August 22, 2014 — Sunshine Heart Inc. announced that the current condition of a heart failure patient implanted with the C-Pulse System improved after six weeks of treatment, allowing him to attend his daughter's wedding. The patient, Ross Swift, a 54 year-old grandfather from Devon, U.K., received C-Pulse at Harefield Hospital in London and is participating in the OPTIONS HF study, a post-market surveillance study being conducted in Germany and the United Kingdom. The C-Pulse system received the CE mark in 2012. The story was reported in an article published in The Daily Mail, titled, “Me and My Operation: Pump that squeezes your arteries to help fight heart failure.” The surgical procedure was carried out by Andre Simon, M.D., director of transplantation at Royal Brompton & Harefield NHS Foundation Trust.
"When I received the C-Pulse System, immediately I could tell there was a difference. When I breathed, it felt clearer. I had more color in my face and my family said my attitude changed," said Swift. "I feel more positive. I find day-to-day activities, which used to wear me out, much easier to get on with and recover from afterwards.
"The wedding was amazing. Everybody was crying knowing what we had been through. Walking my daughter down the aisle was something a few months ago we didn't believe was possible."
The C-Pulse System's design is based on an extra-aortic balloon cuff counter-pulsation therapy that is applied outside of the bloodstream and assists the heart by reducing the workload of the left ventricle. During inflation of the balloon cuff, blood flow is increased to the coronary arteries, thereby providing additional oxygen, which is vital to a failing heart. During deflation of the balloon cuff, the workload or pumping required by the left ventricle is reduced. The balloon's inflation and deflation is synchronized to the patient's heart rhythm, similar to a pacemaker.
"The C-Pulse System is a treatment option that has not previously been available for this particular group of heart failure patients," said Simon. "The aim of implanting the system is to help slow the deterioration of a failing heart, which can relieve heart failure symptoms and improve their quality of life. At Harefield Hospital we see lots of patients with heart failure who are limited in their everyday activities, such as walking to the shops or taking part in family activities, but many of these patients are not sick enough to need a heart transplant."
Sunshine Heart is currently enrolling patients in clinical studies in the United States and Europe for treatment of moderate to severe heart failure. The OPTIONS HF clinical study is a post-market, multi-center, prospective, surveillance study in up to 15 European centers. The study is designed to observe long-term clinical outcomes of heart failure patients treated with the C-Pulse System. Concurrently, the company's COUNTER HF U.S. pivotal study is underway and designed to achieve commercial approval of the C-Pulse System in the United States.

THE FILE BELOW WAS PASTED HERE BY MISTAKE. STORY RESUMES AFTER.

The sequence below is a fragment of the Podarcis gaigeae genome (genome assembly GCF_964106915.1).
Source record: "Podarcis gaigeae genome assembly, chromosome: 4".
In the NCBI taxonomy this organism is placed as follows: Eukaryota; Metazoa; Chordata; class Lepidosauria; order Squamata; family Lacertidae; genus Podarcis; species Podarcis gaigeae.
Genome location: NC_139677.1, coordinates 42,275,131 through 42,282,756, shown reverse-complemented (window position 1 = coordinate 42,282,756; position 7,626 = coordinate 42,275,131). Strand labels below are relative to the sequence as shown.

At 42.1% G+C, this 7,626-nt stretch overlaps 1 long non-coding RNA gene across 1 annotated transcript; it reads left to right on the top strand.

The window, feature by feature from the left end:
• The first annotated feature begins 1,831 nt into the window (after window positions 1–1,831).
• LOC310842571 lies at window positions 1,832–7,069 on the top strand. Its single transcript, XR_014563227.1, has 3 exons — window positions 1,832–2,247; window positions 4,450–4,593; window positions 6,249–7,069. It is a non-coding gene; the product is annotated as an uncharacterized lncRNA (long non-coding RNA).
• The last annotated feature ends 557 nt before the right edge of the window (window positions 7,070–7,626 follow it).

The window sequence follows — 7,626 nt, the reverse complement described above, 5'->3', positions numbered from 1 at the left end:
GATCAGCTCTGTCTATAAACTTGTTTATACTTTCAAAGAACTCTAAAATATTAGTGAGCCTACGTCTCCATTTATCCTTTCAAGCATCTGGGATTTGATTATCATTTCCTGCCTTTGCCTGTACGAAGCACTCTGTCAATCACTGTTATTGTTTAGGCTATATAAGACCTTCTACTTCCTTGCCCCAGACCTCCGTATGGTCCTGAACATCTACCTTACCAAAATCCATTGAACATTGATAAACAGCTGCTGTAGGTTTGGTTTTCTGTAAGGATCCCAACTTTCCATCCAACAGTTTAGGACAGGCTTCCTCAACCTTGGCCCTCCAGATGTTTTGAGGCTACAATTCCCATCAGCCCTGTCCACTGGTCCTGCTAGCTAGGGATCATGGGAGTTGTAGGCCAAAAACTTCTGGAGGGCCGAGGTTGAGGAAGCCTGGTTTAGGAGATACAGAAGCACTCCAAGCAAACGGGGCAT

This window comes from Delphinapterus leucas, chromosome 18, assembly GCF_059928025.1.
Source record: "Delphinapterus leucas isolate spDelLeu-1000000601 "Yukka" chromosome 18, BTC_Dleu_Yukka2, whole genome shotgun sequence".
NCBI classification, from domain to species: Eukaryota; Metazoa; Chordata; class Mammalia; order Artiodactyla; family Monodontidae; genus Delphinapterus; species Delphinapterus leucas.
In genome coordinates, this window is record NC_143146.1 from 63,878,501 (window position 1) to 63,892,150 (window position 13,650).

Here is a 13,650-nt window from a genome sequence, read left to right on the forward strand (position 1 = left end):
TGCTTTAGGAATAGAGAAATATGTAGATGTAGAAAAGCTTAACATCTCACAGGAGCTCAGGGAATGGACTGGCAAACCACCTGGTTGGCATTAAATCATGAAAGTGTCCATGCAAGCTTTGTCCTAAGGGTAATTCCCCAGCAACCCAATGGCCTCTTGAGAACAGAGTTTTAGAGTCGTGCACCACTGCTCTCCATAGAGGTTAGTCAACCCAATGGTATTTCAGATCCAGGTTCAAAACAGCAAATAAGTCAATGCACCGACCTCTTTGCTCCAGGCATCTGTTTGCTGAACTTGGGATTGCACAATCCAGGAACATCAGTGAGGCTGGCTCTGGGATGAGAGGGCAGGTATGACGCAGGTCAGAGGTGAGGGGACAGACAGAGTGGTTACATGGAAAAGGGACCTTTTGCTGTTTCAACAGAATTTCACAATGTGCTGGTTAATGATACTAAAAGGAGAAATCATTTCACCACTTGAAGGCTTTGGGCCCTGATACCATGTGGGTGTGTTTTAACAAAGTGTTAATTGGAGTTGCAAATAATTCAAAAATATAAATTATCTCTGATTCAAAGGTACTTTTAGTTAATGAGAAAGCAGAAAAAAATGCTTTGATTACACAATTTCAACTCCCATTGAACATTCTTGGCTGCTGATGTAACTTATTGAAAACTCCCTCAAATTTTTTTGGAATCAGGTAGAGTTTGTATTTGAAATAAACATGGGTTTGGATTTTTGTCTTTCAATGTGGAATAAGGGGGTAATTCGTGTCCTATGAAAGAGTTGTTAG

The C-Pulse Heart Assist System, or C-Pulse System, an investigational device in the United States, Canada and countries that do not recognize the CE mark approval, utilizes the scientific principles of intra-aortic balloon counterpulsation applied in an extra-aortic approach to assist the left ventricle by reducing the workload required to pump blood throughout the body, while increasing blood flow to the coronary arteries. Combined, these potential benefits may help sustain the patient's current condition or, in some cases, reverse the heart failure process, thereby potentially preventing the need for later-stage heart failure devices, such as left ventricular assist devices (LVADs), artificial hearts or transplants. It may also provide relief from the symptoms of Class III and ambulatory Class IV heart failure and improve quality of life and cardiac function. Based on the results from our feasibility study, we also believe that some patients treated with our C-Pulse System will be able to be weaned from using the device due to sustained improvement in their heart failure condition as a result of the therapy.
For more information: hfclinicalstudy.com/index.htm, clinicaltrials.gov/ct2/show/NCT01872949?term=NCT01872949&rank=1